Gardenhire: Morneau talk 'wasn't easy'; Mauer must take on leadership
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At the time -- Aug. 9 -- the red-hot Twins still trailed Detroit by nine games in the loss column, and they also trailed 3-2 heading into the eighth inning. Johan Santana had already finished seven solid innings, striking out 10, but the Twins couldn't afford to miss an opportunity to gain ground on the Tigers with less than two months remaining in the season.
Joe Mauer drew a walk off Tigers reliever Jamie Walker to start the inning. Two batters later, facing flame-throwing Joel Zumaya, Morneau blasted the first pitch he saw high into the right-field seats at Comerica Park to put the Twins up 4-3.
Morneau went on to win the American League MVP, and the Twins went on to track down the Tigers on the final weekend of the season, capping what was easily the most exciting four-month stretch of baseball of the Gardenhire era.
On Saturday in Texas, Morneau was summoned for a meeting with Gardenhire and general manager Terry Ryan -- a meeting he was mentally prepped for, considering the circumstances over the past several weeks. Ryan, who is close with Morneau, broke the news of the trade and expressed gratitude for Morneau's contributions.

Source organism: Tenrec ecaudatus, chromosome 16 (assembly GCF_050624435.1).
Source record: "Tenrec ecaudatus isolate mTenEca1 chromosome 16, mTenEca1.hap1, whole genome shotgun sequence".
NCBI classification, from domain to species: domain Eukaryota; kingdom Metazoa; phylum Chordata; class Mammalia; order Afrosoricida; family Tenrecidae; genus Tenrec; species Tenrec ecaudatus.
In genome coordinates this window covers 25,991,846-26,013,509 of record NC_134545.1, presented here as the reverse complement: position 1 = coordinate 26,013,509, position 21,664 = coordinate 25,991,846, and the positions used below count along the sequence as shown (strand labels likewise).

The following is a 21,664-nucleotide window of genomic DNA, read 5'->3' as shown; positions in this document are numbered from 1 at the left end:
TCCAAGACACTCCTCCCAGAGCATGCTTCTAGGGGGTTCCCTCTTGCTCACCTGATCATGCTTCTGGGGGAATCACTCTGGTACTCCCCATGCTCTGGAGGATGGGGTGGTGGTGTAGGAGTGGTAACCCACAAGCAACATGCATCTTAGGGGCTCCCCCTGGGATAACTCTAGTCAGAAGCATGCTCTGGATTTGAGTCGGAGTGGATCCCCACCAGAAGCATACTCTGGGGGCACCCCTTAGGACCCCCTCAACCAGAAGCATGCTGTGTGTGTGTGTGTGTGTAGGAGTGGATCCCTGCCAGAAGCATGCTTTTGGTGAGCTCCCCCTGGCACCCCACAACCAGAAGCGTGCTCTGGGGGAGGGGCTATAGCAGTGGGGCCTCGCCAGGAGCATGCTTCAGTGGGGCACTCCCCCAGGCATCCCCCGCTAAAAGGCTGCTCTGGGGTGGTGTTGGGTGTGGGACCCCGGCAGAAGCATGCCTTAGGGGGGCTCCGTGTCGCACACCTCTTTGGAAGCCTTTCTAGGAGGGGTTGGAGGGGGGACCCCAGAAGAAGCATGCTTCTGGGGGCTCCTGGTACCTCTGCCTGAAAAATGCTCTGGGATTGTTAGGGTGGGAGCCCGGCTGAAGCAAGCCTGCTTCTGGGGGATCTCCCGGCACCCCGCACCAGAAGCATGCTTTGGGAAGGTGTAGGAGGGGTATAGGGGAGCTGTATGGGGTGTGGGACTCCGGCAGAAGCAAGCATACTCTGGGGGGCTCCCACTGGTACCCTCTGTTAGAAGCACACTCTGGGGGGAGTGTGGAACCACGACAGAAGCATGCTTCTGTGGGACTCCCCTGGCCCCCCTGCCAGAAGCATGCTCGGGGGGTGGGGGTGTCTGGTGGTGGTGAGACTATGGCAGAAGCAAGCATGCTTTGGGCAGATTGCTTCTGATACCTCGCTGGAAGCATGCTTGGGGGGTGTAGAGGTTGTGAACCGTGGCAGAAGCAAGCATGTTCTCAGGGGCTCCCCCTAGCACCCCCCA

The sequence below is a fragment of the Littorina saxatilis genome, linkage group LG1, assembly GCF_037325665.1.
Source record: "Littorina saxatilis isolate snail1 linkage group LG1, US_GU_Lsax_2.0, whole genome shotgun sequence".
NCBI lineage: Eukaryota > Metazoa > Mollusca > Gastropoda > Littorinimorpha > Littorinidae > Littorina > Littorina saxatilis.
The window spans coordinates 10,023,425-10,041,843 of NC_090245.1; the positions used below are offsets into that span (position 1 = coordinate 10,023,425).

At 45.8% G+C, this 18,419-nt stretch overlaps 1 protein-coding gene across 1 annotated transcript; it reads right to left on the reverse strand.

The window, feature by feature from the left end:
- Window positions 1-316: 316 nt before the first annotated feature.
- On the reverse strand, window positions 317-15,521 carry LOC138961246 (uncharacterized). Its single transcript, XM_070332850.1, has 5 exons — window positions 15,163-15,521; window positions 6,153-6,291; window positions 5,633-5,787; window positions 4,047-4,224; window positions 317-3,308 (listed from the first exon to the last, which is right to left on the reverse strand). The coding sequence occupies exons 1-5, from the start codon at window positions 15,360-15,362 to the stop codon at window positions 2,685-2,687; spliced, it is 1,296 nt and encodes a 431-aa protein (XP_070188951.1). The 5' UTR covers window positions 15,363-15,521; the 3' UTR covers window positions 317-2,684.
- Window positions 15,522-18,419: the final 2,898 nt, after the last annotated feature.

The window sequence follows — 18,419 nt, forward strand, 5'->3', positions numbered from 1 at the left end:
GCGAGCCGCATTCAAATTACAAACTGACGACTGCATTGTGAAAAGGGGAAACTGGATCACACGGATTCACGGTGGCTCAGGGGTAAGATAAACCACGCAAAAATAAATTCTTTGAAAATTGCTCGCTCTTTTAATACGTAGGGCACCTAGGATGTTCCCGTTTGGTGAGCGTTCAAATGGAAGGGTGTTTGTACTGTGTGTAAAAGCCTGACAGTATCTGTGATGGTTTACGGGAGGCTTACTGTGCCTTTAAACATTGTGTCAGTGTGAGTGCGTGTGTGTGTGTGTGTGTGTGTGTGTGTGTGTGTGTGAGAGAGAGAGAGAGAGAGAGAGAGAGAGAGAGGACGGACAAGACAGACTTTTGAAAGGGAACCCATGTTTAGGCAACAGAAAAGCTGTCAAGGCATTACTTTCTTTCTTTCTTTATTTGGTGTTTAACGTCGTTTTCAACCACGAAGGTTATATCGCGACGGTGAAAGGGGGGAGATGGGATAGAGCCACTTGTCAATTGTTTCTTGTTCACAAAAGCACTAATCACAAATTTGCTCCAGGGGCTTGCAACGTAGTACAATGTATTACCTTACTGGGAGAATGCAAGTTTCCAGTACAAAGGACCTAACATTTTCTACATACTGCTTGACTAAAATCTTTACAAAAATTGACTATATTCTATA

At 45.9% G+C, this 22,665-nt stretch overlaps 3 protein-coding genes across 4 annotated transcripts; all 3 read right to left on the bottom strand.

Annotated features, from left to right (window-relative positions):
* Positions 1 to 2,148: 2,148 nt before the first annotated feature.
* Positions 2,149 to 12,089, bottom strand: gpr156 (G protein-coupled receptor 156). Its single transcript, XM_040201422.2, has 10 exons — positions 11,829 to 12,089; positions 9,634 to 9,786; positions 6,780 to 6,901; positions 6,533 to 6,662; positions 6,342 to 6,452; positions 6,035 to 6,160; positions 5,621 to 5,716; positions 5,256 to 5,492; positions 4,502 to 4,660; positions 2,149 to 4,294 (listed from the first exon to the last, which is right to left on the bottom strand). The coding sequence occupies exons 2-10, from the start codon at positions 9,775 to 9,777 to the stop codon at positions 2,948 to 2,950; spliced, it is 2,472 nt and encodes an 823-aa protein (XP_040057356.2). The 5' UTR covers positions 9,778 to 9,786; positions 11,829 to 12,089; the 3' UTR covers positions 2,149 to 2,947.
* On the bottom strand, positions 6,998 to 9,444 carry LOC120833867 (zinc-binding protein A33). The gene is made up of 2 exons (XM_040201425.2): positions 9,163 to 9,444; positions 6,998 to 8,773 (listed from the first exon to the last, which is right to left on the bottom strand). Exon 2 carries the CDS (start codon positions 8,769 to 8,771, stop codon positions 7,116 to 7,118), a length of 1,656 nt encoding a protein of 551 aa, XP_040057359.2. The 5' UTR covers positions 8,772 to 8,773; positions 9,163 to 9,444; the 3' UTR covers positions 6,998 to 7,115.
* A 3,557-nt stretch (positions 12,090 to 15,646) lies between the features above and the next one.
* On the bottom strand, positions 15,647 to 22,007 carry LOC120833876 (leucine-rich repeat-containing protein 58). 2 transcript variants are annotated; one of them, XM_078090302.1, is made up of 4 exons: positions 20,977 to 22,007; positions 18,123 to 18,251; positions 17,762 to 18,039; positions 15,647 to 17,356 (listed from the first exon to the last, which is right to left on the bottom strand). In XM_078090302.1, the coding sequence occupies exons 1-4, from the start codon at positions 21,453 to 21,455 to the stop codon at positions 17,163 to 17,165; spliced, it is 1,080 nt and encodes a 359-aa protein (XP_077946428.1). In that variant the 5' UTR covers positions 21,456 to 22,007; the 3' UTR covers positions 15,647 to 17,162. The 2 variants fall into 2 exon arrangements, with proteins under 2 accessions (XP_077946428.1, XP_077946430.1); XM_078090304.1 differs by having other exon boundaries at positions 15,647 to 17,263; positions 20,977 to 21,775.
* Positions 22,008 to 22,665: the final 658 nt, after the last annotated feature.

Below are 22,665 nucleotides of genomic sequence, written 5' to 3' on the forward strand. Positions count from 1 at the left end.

"There's so many emotions involved, just because you're sitting with the kid, you call him in... Terry and I were talking to him. It wasn't easy," Gardenhire said on 1500 ESPN.
Gardenhire, who is good friends with Pirates manager Clint Hurdle, added, "I was happy. I'm happy that he's going to a pennant race... But we knew (the conversation) wasn't going to be easy if it ever happened. It was a weird feeling in the dugout yesterday before the game started."
With the Pirates looking for a key sweep of the St. Louis Cardinals on Sunday afternoon, Morneau will bat sixth and play first base.
The Twins have lost several vocal leaders over the past few seasons -- Morneau, Torii Hunter, Michael Cuddyer, Johan Santana, Carl Pavano -- and they haven't found many qualified leaders to replace them. Miguel Sano has been a vocal leader in the minor leagues, but it'll likely take a while for that side of his character to emerge in the big leagues.
Mauer has mostly been a leader by example, taking professional at-bats and just generally being one of the greatest hitting catchers of all-time.
But Gardenhire said Sunday that Mauer is "going to have to take over this leadership role with Morneau gone... and I think he will."
Beyond Mauer, among Twins position players, it's possible Brian Dozier might be the closest combination of being a quality full-time player and having a vocal personality.
Just another reason why Morneau will be missed.